With nearly the same feature set as the 77D, the Rebel T7i remains a Rebel in name due to what it lacks compared to its big brother the 77D: the top-panel LCD, a second command dial, additional buttons, and an eye sensor. Because it lacks a top status LCD, Canon moved the dials and buttons around a bit, but the body of the camera and its impact on your grip are identical. It packs the same exact features as the 77D when you look at its shooting capability, but markets itself to a different audience in a way that makes sense.
The T7i attempts to simplify photography with a DSLR down to its core elements, distilling itself into a photo-capturing device that can do quite a lot with automation. For a $150 savings, the T7i removes features that a beginner wouldn't need and streamlines the DSLR experience into something anyone can understand. It's a hand-holding camera, and the market absolutely has need for that. For $750, the T7i is a steal with the features it offers: 1080p60 video, 6 frames per second shooting, a rear touchscreen, Canon's excellent Dual Pixel CMOS AF technology, HDR movie and Time-lapse modes, and Wi-Fi/NFC for mobile sharing. There is quite a bit to be found in this little DSLR, and it shouldn't be overlooked. Not everyone needs a 5D Mark IV, and for those who want to experience the Canon world, it's hard to argue with what the T7i offers.
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If you're in the design team at Olympus, reach up and give yourself a pat on the back right now, because you've managed the hat-trick! Back in 2014, we named the original E-M10 our entry-level mirrorless camera of the year, and in 2015 the followup E-M10 II took the crown as the best intermediate mirrorless model. Now, the Olympus E-M10 III makes it three for three, scoring the trifecta with another win in the intermediate mirrorless category -- and for good reason.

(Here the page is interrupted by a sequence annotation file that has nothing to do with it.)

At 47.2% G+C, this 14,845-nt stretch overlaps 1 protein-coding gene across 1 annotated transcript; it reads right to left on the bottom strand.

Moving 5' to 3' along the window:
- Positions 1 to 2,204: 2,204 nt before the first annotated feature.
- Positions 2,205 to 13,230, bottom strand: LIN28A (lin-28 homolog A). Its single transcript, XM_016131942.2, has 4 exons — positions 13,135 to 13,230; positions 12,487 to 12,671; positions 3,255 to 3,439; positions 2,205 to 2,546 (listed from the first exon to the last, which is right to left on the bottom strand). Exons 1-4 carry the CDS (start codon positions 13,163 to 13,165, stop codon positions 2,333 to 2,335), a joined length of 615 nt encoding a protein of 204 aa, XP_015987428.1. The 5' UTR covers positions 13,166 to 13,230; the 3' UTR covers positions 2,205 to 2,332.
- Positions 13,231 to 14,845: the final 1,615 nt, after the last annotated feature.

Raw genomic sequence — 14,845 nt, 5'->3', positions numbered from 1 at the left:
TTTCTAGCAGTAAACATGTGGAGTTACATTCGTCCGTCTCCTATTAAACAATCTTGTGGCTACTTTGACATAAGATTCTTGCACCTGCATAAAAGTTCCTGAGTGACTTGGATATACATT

Despite an extremely affordable pricetag of just $650 body-only, the Olympus E-M10 III boasts comfortable ergonomics, superb build quality and good image quality. And although its body is very compact indeed, Olympus has still found room for a plethora of external controls, which help keep you out of the menu system. The optionally-available, retractable kit zoom lens, meanwhile, pairs beautifully with the E-M10 III body, offering a focal range that's just about perfect for street photography while still not breaking the bank.
As befits such an affordable camera of the people, ease of use was clearly a big goal for the Olympus E-M10 III's design team, too. Its new Advanced Photo mode makes it much easier for beginners to find and take advantage of more arcane features like multiple exposure or high dynamic range photography, focus bracketing and more. And its reorganized scene modes quickly help you set the camera up for your chosen subject without the need to understand exposure variables at all.
If you're in the market for a camera which shoots great photos, affordably, and gives you plenty of room to grow, you'll definitely want to take a close look at the Olympus E-M10 III!
Canon continues to improve their EOS M series of mirrorless cameras. This year's Canon EOS M6 is an intermediate option offering a good amount of features and physical controls for enthusiasts without a high price tag. The 24-megapixel APS-C sensor delivers good image quality across a wide variety of situations and Canon's Dual Pixel CMOS AF is very fast and works quite well.
There's no 4K video recording nor are there a lot of native EF-M lenses to choose from, but for fans of Canon's image quality and design philosophies, the EOS M6 is a good option. For its compact camera body, good image quality, impressive Dual Pixel autofocus and solid performance, the Canon EOS M6 has earned a Camera of Distinction award in the Intermediate Mirrorless camera category this year.
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It seems that every year there is a new entry-level DSLR from Canon or Nikon. While they don't always break new ground, they are affordable cameras that are excellent options for beginners looking to get more seriously into photography without breaking the bank. Entry-level cameras often also include an array of user-friendly features and a compact form factor. Our Entry-level DSLR Camera of the Year for 2017, the Canon SL2, certainly fits the mold.